In nature, order, complexity and patterns are formed spontaneously through bottom up organization of specific local interactions. A process called self-assembly. This section groups EPFL’s research projects that use these principals, especially at the molecular level, to create complex structures and materials.
Organic nanowires are model systems for the investigation of charge transport in organic semiconductors under nanoscopic confinement, and may serve as potential building blocks for integrated circuits in the future. However, reliable structure-property relationships between the molecular parameters, the intermolecular π–π interactions, the nature of the charge carriers, and macroscopic transport properties are scarce. We have developed a reliable model system for the self-assembly of various chromophores into well-defined nanowires with excellent π–π overlap of the chromophores. These nanowires exhibit an unprecedented light-induced “self-doping”, resulting in exceptionally high charge densities and band-like transport properties.
Our research activities focus on conjugates of synthetic polymers and biologically-inspired peptide sequences. The peptide sequences are adapted from protein structures and direct the structure formation of the synthetic polymer. The use of such peptide sequences offers several unique advantages. First of all, due to the very specific folding and organization properties of the peptide sequences, they allow the organization of synthetic polymers in complex, hierarchically-organized structures that are very difficult to generate otherwise. Secondly, the structure and properties of peptide – synthetic hybrid block copolymers can be manipulated by single amino acid “mutations” in the peptide segments (see Strucutre page). The peptide sequence of the hybrid block copolymers cannot only be used to drive structure formation, but can also be used to encode specific functionalities. This is a subject of ongoing research efforts.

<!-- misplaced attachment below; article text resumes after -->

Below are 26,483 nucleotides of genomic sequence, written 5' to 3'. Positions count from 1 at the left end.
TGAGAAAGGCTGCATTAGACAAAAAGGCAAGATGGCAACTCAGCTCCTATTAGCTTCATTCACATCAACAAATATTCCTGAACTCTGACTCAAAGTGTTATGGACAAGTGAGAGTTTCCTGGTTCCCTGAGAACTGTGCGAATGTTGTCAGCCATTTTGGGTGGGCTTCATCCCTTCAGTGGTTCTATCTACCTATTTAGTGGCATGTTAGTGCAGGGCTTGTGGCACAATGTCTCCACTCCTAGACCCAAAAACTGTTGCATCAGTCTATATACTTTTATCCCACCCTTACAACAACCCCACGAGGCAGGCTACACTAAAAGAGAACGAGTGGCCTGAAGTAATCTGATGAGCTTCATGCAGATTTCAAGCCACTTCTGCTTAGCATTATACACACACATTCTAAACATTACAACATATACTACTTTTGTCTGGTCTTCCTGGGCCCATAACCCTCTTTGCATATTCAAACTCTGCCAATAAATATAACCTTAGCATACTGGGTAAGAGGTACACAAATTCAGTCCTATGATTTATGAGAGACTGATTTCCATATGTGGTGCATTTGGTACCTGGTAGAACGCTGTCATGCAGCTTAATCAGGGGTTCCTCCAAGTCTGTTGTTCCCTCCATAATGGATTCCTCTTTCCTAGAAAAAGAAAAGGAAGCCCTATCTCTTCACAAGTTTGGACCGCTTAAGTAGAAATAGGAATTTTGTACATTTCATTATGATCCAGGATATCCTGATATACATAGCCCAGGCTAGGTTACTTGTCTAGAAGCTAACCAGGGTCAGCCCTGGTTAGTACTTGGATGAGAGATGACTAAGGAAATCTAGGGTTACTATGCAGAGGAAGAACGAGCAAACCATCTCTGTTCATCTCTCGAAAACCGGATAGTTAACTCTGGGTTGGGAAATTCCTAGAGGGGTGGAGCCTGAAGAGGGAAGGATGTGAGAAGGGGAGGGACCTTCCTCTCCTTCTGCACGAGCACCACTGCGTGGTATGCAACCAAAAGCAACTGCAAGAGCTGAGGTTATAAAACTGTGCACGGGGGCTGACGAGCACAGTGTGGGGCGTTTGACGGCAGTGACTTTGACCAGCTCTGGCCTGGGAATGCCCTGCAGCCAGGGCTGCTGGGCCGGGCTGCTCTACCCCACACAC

Structural Self-assembly of Origami Robots, Robogamis
While Origami, the traditional Japanese art of paper folding, is primarily known for its artistic significance, many of its components can be found in nature. From insect wings to different types of leaves, organisms take advantage of the ability to create thin and lightweight structures by folding quasi-two-dimensional elements in distinct patterns. At the Reconfigurable Robotics Lab, RRL, we are developing robots that mimic and enhance the benefits of Origami found in nature. Our robots incorporate quasi-two-dimensional smart structures with embedded actuation, sensing, control, and communication, allowing them to change both shape and functionality according to the task at hand. By automating these structural transformations and functional reconfigurations, we are creating versatile robotic systems that are compact for storage and transportation and, when deployed, can self-assemble into lightweight, three-dimensional tools.